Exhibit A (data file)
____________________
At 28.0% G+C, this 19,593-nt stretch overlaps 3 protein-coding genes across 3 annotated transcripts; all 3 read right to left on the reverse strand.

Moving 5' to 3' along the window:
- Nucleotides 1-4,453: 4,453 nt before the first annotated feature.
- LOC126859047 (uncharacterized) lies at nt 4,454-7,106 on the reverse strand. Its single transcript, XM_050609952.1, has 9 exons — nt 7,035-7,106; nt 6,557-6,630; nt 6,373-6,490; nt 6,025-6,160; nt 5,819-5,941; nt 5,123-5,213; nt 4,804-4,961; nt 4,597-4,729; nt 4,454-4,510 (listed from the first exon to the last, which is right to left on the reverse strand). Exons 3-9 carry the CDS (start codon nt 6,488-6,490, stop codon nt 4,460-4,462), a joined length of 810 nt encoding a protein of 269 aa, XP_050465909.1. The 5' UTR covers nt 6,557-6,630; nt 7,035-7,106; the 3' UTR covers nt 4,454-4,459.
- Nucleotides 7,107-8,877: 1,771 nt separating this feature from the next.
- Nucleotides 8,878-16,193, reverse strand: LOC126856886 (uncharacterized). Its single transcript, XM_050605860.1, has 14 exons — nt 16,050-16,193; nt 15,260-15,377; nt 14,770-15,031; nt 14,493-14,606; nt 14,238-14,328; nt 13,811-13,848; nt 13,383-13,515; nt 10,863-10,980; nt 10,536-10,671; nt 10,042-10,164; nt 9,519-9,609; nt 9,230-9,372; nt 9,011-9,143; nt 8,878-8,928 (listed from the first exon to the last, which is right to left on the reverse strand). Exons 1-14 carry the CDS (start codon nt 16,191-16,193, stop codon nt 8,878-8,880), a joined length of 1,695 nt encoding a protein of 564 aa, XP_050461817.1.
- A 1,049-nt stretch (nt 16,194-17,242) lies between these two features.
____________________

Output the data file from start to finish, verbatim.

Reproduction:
At 28.0% G+C, this 19,593-nt stretch overlaps 3 protein-coding genes across 3 annotated transcripts; all 3 read right to left on the reverse strand.

Moving 5' to 3' along the window:
- Nucleotides 1-4,453: 4,453 nt before the first annotated feature.
- LOC126859047 (uncharacterized) lies at nt 4,454-7,106 on the reverse strand. Its single transcript, XM_050609952.1, has 9 exons — nt 7,035-7,106; nt 6,557-6,630; nt 6,373-6,490; nt 6,025-6,160; nt 5,819-5,941; nt 5,123-5,213; nt 4,804-4,961; nt 4,597-4,729; nt 4,454-4,510 (listed from the first exon to the last, which is right to left on the reverse strand). Exons 3-9 carry the CDS (start codon nt 6,488-6,490, stop codon nt 4,460-4,462), a joined length of 810 nt encoding a protein of 269 aa, XP_050465909.1. The 5' UTR covers nt 6,557-6,630; nt 7,035-7,106; the 3' UTR covers nt 4,454-4,459.
- Nucleotides 7,107-8,877: 1,771 nt separating this feature from the next.
- Nucleotides 8,878-16,193, reverse strand: LOC126856886 (uncharacterized). Its single transcript, XM_050605860.1, has 14 exons — nt 16,050-16,193; nt 15,260-15,377; nt 14,770-15,031; nt 14,493-14,606; nt 14,238-14,328; nt 13,811-13,848; nt 13,383-13,515; nt 10,863-10,980; nt 10,536-10,671; nt 10,042-10,164; nt 9,519-9,609; nt 9,230-9,372; nt 9,011-9,143; nt 8,878-8,928 (listed from the first exon to the last, which is right to left on the reverse strand). Exons 1-14 carry the CDS (start codon nt 16,191-16,193, stop codon nt 8,878-8,880), a joined length of 1,695 nt encoding a protein of 564 aa, XP_050461817.1.
- A 1,049-nt stretch (nt 16,194-17,242) lies between these two features.